E.C.S. is currently affiliated with Scripps Health, San Diego, CA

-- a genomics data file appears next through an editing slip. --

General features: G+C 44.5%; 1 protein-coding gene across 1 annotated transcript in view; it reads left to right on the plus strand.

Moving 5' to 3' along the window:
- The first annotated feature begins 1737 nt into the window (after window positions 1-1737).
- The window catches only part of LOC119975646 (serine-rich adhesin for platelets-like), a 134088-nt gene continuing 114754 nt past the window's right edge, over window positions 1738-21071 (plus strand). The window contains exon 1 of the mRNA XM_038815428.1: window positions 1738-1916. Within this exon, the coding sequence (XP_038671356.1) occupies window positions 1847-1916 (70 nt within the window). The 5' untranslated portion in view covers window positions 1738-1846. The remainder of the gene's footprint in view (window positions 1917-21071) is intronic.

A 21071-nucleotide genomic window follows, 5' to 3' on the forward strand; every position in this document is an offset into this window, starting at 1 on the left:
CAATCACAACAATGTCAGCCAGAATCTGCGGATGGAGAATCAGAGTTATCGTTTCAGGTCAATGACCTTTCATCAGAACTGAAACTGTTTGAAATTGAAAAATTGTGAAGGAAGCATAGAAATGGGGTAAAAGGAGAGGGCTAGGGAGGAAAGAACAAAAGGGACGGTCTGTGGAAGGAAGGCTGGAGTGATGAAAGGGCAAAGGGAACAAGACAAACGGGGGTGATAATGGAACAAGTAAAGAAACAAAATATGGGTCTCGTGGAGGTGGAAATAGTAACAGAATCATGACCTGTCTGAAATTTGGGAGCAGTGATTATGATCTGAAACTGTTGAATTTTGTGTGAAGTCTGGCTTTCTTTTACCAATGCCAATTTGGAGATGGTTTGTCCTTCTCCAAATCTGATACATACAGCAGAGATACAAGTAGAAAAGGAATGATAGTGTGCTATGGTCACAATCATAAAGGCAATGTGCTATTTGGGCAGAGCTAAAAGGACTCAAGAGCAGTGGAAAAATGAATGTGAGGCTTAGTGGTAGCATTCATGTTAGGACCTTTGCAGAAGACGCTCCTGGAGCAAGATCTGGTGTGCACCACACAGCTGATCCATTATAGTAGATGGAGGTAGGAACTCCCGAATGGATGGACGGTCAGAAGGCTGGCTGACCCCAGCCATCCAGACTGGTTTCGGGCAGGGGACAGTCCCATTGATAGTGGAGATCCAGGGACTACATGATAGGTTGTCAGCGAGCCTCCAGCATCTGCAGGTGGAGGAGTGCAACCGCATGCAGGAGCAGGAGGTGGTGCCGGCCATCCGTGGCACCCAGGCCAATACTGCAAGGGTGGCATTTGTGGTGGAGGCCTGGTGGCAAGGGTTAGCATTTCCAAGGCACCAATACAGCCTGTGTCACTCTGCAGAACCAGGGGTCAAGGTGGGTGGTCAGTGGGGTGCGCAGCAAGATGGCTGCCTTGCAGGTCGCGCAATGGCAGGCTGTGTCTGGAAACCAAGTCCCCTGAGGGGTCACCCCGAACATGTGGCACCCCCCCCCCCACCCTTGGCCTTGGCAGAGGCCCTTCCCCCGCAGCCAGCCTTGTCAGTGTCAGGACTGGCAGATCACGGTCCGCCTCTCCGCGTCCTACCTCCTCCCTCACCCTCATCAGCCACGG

Comorbid symptoms such as post-traumatic stress and pain are common barriers to optimal self-management among veterans with type 2 diabetes. Additionally, self-management behaviors occur in the context of veterans’ daily routines and social environments. This study evaluated the feasibility and acceptability of ecological momentary assessment (EMA) among veterans with type 2 diabetes. Ten veterans with type 2 diabetes were asked to respond to random EMA surveys during preprogrammed intervals five times per day for 14 days. EMA surveys were delivered via a mobile application and assessed momentary physical location, activities, social interactions, mood, stress, and pain. The last survey of each day included additional items about daily post-traumatic stress symptoms, diabetes distress, social support, physical activity, self-management behaviors, and functioning. Participants completed interviews assessing their experience in the study and barriers to responding and indicated their likelihood of participating in similar studies. The mean survey response rate was 96%, providing 675 observations. The majority of participants completed the five momentary surveys in <1 minute and the daily EMA surveys in <5 minutes. Results revealed substantial individual day-to-day variability across symptoms and self-management behaviors that is not captured by aggregated means across all participants. Participants generally reported enjoying responding to surveys and experiencing few barriers. Nine of 10 participants reported being “extremely likely” to participate in a similar study. These pilot data suggest that intensive EMA designs are feasible and acceptable for veterans with type 2 diabetes and can inform the design of future larger studies.